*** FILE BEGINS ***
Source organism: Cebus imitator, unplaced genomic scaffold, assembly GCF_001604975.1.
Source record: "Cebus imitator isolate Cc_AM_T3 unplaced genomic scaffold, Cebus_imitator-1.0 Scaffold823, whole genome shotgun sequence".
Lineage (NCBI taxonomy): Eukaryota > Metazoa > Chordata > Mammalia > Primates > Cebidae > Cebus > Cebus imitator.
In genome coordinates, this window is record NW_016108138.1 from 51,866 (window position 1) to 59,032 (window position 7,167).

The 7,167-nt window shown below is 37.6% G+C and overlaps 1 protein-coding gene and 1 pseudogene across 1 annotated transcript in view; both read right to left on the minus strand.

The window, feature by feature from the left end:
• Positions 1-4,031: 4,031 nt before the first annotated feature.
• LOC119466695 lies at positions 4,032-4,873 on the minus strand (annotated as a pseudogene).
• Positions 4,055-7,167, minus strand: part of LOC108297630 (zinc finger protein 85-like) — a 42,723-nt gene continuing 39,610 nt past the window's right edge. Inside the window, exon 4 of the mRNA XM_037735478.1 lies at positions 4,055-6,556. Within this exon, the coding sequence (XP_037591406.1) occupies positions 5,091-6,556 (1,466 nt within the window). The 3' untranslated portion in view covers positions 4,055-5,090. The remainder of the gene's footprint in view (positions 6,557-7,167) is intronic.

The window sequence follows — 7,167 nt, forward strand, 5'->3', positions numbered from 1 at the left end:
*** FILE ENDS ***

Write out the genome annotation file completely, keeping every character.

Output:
Source organism: Cebus imitator, unplaced genomic scaffold, assembly GCF_001604975.1.
Source record: "Cebus imitator isolate Cc_AM_T3 unplaced genomic scaffold, Cebus_imitator-1.0 Scaffold823, whole genome shotgun sequence".
Lineage (NCBI taxonomy): Eukaryota > Metazoa > Chordata > Mammalia > Primates > Cebidae > Cebus > Cebus imitator.
In genome coordinates, this window is record NW_016108138.1 from 51,866 (window position 1) to 59,032 (window position 7,167).

The 7,167-nt window shown below is 37.6% G+C and overlaps 1 protein-coding gene and 1 pseudogene across 1 annotated transcript in view; both read right to left on the minus strand.

The window, feature by feature from the left end:
• Positions 1-4,031: 4,031 nt before the first annotated feature.
• LOC119466695 lies at positions 4,032-4,873 on the minus strand (annotated as a pseudogene).
• Positions 4,055-7,167, minus strand: part of LOC108297630 (zinc finger protein 85-like) — a 42,723-nt gene continuing 39,610 nt past the window's right edge. Inside the window, exon 4 of the mRNA XM_037735478.1 lies at positions 4,055-6,556. Within this exon, the coding sequence (XP_037591406.1) occupies positions 5,091-6,556 (1,466 nt within the window). The 3' untranslated portion in view covers positions 4,055-5,090. The remainder of the gene's footprint in view (positions 6,557-7,167) is intronic.

The window sequence follows — 7,167 nt, forward strand, 5'->3', positions numbered from 1 at the left end: